Jerry Buss' Death Sparks Reactions From NBA World

Jerry Buss' died at age 80 after a battle with cancer, sparking a number of people affiliated with the NBA to honor the Los Angeles Lakers owner on Twitter.

Matt Barnes,32-year-old forward who played for the Los Angeles Lakers from 2010 to 2012, called his former team's owner a pioneer.

"Thoughts & prayers go out 2 the Buss family over the loss of Mr Jerry Buss," Barnes tweeted after learning about Buss' death. "A true pioneer in professional sports, he set the standard for running a franchise.. He will truly be missed."

Shaquille O'Neal was a Lakers center from 1996 to 2004 and tweeted about his sadness after losing his friend and mentor.

"I'm deeply saddened over the loss of the great Dr. Jerry Buss," O'Neal tweeted. "He was a dear friend, mentor,and brilliant business mind thank u for eight great years."

James Worthy, an NBA hall-of-famer, was picked first overall by the Lakers in 1982. He took to Twitter to express his condolences for Buss' family.

"Condolences to the Buss family. Dr Buss was not only the greatest sports owner, but a true friend and just a really cool guy," Worthy tweeted. "Loved him dearly."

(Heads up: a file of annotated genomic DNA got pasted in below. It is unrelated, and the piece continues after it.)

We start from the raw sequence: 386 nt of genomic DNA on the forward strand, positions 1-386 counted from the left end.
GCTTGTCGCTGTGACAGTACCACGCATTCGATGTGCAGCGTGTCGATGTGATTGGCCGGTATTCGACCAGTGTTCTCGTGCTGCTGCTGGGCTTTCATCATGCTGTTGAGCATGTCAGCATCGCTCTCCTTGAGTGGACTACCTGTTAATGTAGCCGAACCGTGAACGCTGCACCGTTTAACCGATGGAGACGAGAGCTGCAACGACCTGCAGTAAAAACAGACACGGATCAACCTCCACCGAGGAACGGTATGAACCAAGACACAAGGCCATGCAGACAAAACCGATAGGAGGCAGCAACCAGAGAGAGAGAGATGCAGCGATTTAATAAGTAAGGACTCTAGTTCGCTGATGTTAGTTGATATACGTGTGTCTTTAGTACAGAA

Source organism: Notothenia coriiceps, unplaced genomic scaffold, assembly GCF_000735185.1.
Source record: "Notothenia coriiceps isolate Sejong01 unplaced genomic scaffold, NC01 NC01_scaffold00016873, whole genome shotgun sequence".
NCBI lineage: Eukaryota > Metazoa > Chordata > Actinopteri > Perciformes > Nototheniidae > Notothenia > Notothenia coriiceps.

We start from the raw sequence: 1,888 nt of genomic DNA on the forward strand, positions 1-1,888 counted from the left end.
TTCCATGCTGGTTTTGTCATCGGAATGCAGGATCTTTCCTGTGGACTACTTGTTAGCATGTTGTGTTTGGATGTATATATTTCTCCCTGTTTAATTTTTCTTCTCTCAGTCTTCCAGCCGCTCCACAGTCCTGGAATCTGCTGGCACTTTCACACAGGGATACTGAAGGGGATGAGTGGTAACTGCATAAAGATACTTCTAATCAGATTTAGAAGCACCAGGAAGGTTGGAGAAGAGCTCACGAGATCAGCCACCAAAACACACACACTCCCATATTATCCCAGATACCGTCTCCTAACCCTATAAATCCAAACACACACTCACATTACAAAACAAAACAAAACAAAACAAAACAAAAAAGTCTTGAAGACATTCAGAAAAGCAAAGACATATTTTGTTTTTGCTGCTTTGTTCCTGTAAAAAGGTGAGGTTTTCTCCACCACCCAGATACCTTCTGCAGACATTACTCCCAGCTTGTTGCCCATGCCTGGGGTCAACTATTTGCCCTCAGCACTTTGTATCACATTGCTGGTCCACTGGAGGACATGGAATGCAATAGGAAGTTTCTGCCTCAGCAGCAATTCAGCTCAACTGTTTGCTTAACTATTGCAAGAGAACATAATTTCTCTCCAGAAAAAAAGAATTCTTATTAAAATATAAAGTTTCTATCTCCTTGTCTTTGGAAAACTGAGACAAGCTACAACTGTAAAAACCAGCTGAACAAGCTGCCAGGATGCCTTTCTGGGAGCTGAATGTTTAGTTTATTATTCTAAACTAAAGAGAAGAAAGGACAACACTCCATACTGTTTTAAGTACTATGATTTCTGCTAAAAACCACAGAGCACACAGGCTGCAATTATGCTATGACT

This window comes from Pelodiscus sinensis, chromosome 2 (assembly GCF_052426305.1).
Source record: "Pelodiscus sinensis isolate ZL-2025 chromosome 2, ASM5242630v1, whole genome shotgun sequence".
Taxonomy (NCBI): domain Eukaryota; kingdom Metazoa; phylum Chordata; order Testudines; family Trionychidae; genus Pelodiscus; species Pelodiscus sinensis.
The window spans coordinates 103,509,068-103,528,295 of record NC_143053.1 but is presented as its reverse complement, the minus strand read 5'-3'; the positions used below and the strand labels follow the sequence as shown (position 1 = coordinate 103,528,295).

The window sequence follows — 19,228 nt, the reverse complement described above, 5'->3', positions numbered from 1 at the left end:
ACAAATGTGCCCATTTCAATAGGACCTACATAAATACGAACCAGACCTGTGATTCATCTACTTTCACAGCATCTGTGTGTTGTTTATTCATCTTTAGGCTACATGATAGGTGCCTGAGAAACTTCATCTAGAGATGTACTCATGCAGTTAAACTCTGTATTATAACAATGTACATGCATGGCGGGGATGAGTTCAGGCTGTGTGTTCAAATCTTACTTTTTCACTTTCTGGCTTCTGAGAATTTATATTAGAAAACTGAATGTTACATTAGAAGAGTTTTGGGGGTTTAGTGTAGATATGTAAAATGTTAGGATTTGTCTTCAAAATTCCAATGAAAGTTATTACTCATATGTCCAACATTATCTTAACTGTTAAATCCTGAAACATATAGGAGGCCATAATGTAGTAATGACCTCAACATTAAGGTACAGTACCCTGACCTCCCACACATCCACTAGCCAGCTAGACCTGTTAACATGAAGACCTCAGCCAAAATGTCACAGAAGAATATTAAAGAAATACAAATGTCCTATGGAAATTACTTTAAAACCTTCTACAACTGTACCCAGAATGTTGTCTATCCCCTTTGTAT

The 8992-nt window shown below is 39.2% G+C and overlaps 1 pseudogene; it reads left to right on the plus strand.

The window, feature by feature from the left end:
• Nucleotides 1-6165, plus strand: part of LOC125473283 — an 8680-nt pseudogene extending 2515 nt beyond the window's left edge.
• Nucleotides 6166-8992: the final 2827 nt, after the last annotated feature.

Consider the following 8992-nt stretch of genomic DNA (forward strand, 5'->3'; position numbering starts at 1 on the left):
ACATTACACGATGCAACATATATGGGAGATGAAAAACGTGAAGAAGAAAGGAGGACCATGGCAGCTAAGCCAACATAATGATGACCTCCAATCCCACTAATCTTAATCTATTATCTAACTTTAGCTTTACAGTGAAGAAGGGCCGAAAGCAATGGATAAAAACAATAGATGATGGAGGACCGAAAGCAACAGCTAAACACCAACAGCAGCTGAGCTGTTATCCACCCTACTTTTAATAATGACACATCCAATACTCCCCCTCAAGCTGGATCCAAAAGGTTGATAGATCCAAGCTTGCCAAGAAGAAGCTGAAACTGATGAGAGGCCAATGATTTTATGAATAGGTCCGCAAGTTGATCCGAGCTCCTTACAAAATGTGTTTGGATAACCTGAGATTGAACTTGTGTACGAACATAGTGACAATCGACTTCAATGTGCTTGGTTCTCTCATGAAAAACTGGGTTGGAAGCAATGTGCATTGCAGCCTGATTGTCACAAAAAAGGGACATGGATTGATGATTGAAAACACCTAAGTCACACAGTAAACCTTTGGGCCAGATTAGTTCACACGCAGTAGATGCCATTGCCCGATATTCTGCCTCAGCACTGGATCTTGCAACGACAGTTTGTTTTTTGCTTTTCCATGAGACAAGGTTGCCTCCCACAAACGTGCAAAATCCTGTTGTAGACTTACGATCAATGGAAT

Marc Cuban may be an owner of the Dallas Mavericks, but he credited the late Lakers owner for giving him support.

"RIP Jerry Buss," Cuban tweeted. "Your encouragement and support along with your stories of staying true to yourself had an enormous impact on me."

Buss has helped the Lakers get 10 championships, but he has recently made headlines for some health issues. In Dec. 2011, Buss was treated for blood clots while he was hospitalized for dehydration last July.

The Los Angeles Times reported that his most recent health issue stemmed from cancer that resulted in his hospitalization. Before Buss' death, Lakers guard Kobe Bryant spoke about the impact that the organizations now deceased owner had on his career.

"The brand of basketball that he brought here with Showtime and the impact that has had on the sport as a whole -- those vibrations were felt to a kid all the way in Italy at 6 years old before basketball was even global," Bryant told the Los Angeles Times. "His impact has been felt worldwide."